The only traffic we met was other pony carts, audible Guiyang Vacations in advance by their bells; the ponies cantering two-abreast or in tandem, driven Guiyang Vacations by standing charioteers. Tempting as it was to try it I knew that our luggage would bounce out of the cart at that speed. When I asked the driver how much further it was to Shajie, he answered me in li, which is a Chinese unit of distance, more or less a kilometre, but it varies according to the type of terrain underfoot. The more difficult the route, the longer it will take. This made perfect sense to me. We caught up *to Victor and Hanneke and I relinquished the reins to the driver since he would be able to drive faster and more safely than I.
For architecture, the creative economy offers new opportunities. There is some recognition emerging that architecture should have a key role to play. Hall (2000: 640) notes, Culture is now seen as the magic substitute for all the lost factories and warehouses, and as a device that will create a new urban image. Howkins (2001) highlights the growth of creative industries through physical clustering in cities. Although e-commerce growth is now outpacing bricks-and-mortar retail by 2.8 per cent (US Department of Commerce 2011), the digital domain of virtual value shows few other signs of replacing the physical urban world. The popular writer Richard Florida (2008) emphasizes the increased importance of physical place, and location-based social and business networks, as a consequence of mobility and globalization, mitigating the side effects of dispersion and alienation.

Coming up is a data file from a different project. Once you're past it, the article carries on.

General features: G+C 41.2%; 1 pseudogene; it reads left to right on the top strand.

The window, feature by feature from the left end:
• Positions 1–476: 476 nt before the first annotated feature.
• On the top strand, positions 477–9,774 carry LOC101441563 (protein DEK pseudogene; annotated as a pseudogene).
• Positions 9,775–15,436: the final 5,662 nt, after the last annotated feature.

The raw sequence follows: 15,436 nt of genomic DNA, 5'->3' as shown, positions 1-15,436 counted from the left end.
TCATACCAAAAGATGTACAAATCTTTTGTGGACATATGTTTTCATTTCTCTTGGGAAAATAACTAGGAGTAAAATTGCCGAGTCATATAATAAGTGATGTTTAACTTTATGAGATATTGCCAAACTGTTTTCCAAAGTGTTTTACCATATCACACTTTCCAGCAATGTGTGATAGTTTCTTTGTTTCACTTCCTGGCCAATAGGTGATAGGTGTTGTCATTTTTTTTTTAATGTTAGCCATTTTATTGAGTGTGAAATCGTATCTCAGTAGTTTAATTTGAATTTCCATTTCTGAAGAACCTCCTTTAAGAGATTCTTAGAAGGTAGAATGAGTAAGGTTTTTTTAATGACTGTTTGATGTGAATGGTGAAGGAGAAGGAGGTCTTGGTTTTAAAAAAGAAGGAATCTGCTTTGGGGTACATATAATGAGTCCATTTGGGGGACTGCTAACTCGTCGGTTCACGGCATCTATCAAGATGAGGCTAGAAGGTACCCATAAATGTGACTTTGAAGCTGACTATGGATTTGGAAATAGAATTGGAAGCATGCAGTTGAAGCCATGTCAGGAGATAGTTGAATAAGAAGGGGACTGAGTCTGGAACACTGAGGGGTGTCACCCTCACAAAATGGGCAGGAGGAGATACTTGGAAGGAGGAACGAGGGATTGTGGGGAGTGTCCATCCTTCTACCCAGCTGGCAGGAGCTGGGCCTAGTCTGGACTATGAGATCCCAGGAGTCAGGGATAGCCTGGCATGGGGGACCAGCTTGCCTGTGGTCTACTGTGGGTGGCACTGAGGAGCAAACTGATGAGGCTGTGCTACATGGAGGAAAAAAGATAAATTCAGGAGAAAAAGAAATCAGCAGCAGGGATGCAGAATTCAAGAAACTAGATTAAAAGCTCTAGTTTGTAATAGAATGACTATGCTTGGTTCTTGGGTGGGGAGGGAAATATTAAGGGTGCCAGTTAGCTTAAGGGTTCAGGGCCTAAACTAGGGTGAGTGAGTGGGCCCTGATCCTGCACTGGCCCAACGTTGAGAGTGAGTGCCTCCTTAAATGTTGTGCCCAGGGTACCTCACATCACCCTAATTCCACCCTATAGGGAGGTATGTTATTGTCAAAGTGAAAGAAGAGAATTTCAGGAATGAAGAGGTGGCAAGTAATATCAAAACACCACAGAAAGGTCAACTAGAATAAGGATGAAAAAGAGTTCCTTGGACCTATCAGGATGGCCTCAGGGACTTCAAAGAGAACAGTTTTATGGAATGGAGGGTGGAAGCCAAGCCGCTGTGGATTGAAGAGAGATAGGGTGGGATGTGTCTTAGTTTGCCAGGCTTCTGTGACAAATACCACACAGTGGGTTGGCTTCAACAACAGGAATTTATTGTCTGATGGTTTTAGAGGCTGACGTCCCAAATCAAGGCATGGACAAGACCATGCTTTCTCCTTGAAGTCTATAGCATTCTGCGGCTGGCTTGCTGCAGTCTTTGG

We are sold digital technology as a way of improving our lives and in many ways it has. Digital technology is making communication pervasive. But without a structure beyond the intangible and arcane plumbing’ of the Internet’s IP addresses, DNS, TCP/IP and so forth, it provides even less of a formalistic steer than a postal address – 10.1.4.6 says less about a place than 15 Paradise Plaza. Architecture has tools and techniques, and can draw on a long history. Architects have no trouble designing and there are many ways to do this. From the use of typologies to generative algorithms, the methods are now dizzying in variety – and there is no right way. What distinguishes architecture is the intellectual drive for progress, and a place in the lexicon of history. Architecture always wants to move forward. A building is usually a one-off, a prototype, and not a mundane replicated product.
The arrival of service industries showed how intellectual property could have value without a physical anchor. The internet took this to the next stage of abstraction and allows raw ideas to generate value – in some ways this is perhaps analogous to the founding years of philosophy, of Socrates and Plato. The clues to answering the question of where now?’ for architecture, lie in this trend of value via thought.